CHINA: $2 B FOR AFRICA
China is poised to invest billions of dollars in Africa through a multilateral institution in Beijing's first ever departure from its "cheque book" policy of bilateral deals on the continent.
Beijing and the African Development Bank, the continent's biggest development lender, will this week unveil a $2bn investment vehicle, called the "Africa Growing Together Fund", which officials say marks a symbolic shift from previous Chinese practice.
"China has been using a bilateral route in Africa. Now it is taking a more multilateral [approach]," said an official familiar with the project. The fund will be signed off this week during the annual meeting of the AfDB in Kigali, the Rwandan capital.
The fund appears to be part of a broader effort by Beijing to recalibrate its relations with Africa in response to criticism inside and outside the continent. Li Keqiang, the Chinese premier, acknowledged during his first trip to the continent this month that the relationship between Beijing and its African partners had suffered "growing pains". But he rejected accusations that Beijing was pursuing a neocolonialist policy in Africa.
"I wish to assure our African friends, in all seriousness, that China will never pursue a colonialist path like some countries did or allow colonialism, which belonged to the past, to reappear in Africa," he said. "For China and Africa, co-operation means opportunities, co-operation is win-win," he said.
The new fund will open contracts to the most suitable bidder rather than just to Chinese companies. Western countries have in the past criticised what they describe as Beijing's "cheque book" policy of lending money to African countries to largely benefit its own construction groups, which have built everything from roads to hospitals on the continent.
African officials have also criticised the policy, complaining about the poor quality of some of the Chinese-built infrastructure and the use of migrant labour from China rather than locals.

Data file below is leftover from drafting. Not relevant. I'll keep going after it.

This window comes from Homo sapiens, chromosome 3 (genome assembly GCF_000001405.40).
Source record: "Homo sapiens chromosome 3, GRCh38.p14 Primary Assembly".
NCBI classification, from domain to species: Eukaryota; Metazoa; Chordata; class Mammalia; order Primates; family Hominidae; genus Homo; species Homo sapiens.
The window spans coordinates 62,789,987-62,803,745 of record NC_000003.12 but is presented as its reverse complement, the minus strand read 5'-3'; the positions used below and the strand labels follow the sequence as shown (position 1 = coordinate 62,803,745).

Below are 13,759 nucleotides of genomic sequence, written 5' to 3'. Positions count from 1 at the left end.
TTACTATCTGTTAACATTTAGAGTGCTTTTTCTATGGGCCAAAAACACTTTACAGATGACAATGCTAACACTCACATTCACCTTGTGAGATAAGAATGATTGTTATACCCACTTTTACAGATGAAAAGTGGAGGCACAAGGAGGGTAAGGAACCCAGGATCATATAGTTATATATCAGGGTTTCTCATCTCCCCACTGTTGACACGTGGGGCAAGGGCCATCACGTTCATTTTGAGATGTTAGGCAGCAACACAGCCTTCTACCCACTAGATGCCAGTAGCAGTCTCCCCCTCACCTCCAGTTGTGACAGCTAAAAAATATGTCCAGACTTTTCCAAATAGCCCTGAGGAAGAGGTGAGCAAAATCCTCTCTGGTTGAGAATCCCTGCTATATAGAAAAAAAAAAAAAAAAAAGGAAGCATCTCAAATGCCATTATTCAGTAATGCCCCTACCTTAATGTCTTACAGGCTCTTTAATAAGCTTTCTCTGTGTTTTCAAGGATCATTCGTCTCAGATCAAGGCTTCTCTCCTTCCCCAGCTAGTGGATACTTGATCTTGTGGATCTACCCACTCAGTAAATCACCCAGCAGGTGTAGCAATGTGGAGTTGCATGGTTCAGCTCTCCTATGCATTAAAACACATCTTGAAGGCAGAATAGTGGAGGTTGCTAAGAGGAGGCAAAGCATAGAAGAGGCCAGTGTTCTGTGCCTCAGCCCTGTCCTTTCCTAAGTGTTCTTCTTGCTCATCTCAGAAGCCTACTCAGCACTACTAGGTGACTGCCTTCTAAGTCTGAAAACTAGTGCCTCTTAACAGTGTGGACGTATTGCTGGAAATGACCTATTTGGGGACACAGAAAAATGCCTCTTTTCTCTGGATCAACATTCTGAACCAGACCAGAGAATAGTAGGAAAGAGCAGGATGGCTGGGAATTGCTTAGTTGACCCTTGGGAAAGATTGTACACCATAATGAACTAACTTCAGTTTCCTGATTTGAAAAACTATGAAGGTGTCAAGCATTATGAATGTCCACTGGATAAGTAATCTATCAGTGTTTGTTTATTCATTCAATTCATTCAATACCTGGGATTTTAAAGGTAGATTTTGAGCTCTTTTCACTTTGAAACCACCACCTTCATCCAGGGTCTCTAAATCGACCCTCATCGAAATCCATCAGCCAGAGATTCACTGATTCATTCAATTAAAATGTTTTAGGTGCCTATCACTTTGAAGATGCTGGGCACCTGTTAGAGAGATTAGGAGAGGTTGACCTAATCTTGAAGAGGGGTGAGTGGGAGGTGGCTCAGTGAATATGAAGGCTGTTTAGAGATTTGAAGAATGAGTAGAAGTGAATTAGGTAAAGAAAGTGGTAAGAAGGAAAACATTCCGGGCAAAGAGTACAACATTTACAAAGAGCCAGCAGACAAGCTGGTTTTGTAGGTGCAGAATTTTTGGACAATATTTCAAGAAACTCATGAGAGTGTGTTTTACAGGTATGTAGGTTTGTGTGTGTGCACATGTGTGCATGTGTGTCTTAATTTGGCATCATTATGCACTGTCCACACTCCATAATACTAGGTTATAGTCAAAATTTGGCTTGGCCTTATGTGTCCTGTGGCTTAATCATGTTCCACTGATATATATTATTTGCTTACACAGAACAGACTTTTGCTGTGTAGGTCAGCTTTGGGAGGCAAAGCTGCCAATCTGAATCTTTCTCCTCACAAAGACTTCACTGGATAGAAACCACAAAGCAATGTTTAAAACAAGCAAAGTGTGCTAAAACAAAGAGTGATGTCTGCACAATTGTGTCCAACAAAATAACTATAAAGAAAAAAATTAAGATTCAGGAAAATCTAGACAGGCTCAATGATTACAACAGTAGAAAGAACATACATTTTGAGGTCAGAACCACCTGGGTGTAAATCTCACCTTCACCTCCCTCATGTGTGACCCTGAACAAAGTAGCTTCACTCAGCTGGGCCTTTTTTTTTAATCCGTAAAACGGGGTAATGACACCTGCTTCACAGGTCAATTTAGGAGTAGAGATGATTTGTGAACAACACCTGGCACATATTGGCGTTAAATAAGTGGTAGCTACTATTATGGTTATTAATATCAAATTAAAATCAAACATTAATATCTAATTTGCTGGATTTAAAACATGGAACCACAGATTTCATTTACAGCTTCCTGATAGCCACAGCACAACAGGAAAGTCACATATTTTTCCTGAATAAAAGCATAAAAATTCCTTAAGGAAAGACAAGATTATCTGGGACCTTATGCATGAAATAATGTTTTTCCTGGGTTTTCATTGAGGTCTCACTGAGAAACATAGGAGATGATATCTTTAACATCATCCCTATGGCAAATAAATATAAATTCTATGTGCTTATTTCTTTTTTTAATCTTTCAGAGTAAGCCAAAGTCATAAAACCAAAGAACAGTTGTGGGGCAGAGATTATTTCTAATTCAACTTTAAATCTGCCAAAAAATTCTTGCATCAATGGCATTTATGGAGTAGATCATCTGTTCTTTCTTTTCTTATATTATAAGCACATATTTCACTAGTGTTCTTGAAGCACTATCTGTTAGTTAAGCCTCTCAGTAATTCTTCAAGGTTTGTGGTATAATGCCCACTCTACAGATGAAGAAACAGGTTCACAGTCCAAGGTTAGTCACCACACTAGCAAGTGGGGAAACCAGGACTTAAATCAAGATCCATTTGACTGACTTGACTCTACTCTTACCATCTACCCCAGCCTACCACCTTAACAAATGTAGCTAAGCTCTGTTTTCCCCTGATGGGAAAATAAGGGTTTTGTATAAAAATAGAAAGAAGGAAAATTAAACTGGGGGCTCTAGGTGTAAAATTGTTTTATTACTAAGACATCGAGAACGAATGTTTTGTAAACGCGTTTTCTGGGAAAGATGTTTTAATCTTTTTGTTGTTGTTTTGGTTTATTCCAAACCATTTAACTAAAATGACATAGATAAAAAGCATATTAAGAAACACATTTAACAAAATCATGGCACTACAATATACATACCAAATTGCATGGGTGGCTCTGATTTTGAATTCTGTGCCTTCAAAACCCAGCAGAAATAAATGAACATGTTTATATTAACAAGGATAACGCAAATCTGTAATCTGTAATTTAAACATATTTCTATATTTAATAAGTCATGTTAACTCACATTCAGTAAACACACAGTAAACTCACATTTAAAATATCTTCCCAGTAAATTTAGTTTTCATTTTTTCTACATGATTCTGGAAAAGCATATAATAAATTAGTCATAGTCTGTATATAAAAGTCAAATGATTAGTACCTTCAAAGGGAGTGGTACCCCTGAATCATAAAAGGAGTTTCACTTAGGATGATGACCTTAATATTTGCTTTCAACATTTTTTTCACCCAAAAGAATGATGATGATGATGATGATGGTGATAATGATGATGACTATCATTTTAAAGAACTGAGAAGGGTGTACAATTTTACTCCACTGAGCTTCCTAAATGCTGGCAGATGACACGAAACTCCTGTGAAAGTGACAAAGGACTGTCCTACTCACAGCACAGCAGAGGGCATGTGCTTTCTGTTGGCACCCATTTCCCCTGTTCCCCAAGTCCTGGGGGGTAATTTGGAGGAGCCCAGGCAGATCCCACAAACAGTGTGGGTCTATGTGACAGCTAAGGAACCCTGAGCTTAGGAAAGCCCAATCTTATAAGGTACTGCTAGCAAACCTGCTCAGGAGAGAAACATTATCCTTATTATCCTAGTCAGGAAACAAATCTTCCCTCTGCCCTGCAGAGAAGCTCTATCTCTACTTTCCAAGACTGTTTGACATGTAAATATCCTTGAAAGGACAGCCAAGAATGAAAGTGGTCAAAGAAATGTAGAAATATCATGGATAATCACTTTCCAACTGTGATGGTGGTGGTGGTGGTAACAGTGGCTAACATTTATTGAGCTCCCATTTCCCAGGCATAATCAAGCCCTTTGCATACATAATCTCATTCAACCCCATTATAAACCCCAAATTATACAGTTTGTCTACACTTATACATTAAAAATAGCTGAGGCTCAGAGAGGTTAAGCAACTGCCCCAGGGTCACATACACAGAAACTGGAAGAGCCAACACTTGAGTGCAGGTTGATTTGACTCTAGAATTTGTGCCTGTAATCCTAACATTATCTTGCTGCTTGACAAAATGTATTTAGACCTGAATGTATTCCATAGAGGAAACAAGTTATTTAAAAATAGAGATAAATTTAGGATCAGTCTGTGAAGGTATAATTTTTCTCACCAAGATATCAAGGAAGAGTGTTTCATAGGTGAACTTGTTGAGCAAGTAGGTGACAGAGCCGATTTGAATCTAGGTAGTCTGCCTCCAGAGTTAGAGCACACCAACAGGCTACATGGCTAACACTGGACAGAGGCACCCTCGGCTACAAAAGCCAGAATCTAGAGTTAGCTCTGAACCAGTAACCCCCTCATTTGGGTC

Alex Vines, head of the Africa programme at Chatham House, a London-based think-tank, said China's expanding investments in Africa carried "political headaches" for Beijing. "There are an increasing number of disputes about Chinese companies," he said.
Despite the latest multilateral move, China's bilateral engagement with Africa remains far larger and continues to grow. Mr Li announced during his trip that Beijing would increase its bilateral credit lines to African countries by $10bn, bringing the total to $30bn for 2013-15. Zhang Chun, an expert on Africa-China economic relations at the Shanghai Institutes for International Studies, said Beijing was likely to deepen its multilateral approach. "But [the strategy is] not opposite to past focus on bilateral relationships. It is a parallel approach," he said.
China experts say Beijing is promoting broader and deeper relations with Africa, expanding from an initial focus on oil and other commodities into investment in manufacturing and other industries. At the same time, China is stepping up engagement on security matters, sending soldiers to Mali earlier this year to join a UN peacekeeping mission in Africa. Beijing has also played an active role in peace negotiations in South Sudan.
China-Africa trade has surged over the past decade, reaching $200bn last year, up from $10bn in 2000 and $1bn in 1980, according to Chinese customs data.
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